We review a grant of summary judgment de novo. See Margolis v. Ryan, 140 F.3d 850, 852 (9th Cir.1998). We also review de novo the district court's denial of a motion for judgment as a matter of law. See Huffman v. County of Los Angeles, 147 F.3d 1054, 1057 (9th Cir.1998), cert. denied, 526 U.S. 1038, 119 S.Ct. 1333, 143 L.Ed.2d 498 (1999). "Judgment as a matter of law is proper if the evidence, construed in the light most favorable to the nonmoving party, permits only one reasonable conclusion, and that conclusion is contrary to the jury's ." Scott v. Ross, 140 F.3d 1275, 1281 (9th Cir.1998), cert. denied, Cult Awareness Network v. Scott, 526 U.S. 1033, 119 S.Ct. 1285, 143 L.Ed.2d 378 (1999). "We review evidentiary decisions for abuse of discretion and will not reverse absent some prejudice." Pau v. Yosemite Park & Curry Co., 928 F.2d 880, 887 (9th Cir.1991). Kisor v. Johns-Manville Corp., 783 F.2d 1337, 1340 (9th Cir.1986).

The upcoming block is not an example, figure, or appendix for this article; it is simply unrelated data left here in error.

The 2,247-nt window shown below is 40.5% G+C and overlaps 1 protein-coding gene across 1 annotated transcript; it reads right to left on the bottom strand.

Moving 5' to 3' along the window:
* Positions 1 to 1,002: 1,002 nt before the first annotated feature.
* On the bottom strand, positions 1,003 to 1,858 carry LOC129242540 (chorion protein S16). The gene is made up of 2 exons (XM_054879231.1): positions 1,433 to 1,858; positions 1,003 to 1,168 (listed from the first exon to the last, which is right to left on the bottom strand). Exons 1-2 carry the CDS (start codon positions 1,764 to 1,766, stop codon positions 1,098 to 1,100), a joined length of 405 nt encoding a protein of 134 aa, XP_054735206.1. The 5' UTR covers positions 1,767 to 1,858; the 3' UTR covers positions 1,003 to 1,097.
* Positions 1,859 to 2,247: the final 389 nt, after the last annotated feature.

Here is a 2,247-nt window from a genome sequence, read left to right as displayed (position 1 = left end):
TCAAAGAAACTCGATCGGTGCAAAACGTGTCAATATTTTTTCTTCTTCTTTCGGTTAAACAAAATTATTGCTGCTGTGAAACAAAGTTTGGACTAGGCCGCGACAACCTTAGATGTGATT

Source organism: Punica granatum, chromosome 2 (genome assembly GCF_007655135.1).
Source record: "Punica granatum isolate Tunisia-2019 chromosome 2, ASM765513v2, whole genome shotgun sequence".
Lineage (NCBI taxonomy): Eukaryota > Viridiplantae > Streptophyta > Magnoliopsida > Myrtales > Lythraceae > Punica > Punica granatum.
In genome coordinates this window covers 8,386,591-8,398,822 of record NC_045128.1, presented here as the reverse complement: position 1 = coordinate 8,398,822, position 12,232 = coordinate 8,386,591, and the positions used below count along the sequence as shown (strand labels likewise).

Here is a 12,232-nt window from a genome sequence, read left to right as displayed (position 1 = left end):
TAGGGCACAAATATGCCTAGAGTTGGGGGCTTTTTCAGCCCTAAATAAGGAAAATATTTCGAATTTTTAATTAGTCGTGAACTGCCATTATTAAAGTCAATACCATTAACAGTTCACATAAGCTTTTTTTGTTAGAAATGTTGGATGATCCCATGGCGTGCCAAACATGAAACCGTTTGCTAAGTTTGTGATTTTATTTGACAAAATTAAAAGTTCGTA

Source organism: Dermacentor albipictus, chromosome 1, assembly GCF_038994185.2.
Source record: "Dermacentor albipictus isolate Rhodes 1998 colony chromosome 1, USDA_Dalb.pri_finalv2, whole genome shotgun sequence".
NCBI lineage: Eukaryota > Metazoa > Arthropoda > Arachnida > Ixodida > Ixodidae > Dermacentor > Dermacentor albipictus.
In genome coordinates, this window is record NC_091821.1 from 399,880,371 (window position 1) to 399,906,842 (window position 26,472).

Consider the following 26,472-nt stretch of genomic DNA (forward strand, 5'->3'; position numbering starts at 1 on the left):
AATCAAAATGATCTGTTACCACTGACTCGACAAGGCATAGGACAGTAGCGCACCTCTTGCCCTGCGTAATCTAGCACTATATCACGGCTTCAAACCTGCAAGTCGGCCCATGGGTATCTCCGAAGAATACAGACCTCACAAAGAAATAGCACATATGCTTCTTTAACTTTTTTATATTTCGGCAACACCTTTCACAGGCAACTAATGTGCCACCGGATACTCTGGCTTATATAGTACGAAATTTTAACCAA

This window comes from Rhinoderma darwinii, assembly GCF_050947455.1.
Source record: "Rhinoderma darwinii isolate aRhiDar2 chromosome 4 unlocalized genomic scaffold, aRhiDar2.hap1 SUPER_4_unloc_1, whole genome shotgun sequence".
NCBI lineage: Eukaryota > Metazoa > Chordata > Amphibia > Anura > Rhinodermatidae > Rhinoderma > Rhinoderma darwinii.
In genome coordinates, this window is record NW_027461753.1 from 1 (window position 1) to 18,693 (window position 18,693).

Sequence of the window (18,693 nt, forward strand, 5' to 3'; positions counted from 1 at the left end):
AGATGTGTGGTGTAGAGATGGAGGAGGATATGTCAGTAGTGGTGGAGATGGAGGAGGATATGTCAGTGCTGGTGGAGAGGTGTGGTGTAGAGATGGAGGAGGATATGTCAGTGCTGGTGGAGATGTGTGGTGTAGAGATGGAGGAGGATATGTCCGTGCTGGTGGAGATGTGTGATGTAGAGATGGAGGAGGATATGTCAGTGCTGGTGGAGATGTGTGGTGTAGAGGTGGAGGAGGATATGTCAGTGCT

We have jurisdiction under 28 U.S.C. § 1291. We hold that the district court correctly granted summary judgment in favor of Kenan Systems on Galaxy's breach of contract and interference with prospective business advantage claims, that it correctly denied Kenan Systems' motion for judgment as a matter of law on Galaxy's quantum meruit claim, and find sufficient evidence to support the jury's verdict. We therefore affirm.

The parties are familiar with the facts and prior proceedings. Thus, we need not recite them here except as necessary to explain the disposition.

I.

Galaxy's Appeals

A.

The district court granted summary judgment in favor of Kenan Systems on Galaxy's breach of contract claims, finding that the parties had not entered a valid contract because they had not agreed on all of its essential terms. On appeal Galaxy argues it had entered into a valid services contract with Kenan Systems under which: (1) Galaxy had the exclusive right to represent Kenan Systems with regard to the Time Telecommunications Sdn Bhd ("Time Telekom") account for six months, which was later extended; (2) Kenan Systems would not deal directly with Time Telekom; (3) Kenan Systems would receive a $2,500,000 license fee upon the licensing of its software product, Arbor/BP, to Time Telekom; and (4) Galaxy could mark-up the license fee as it saw fit.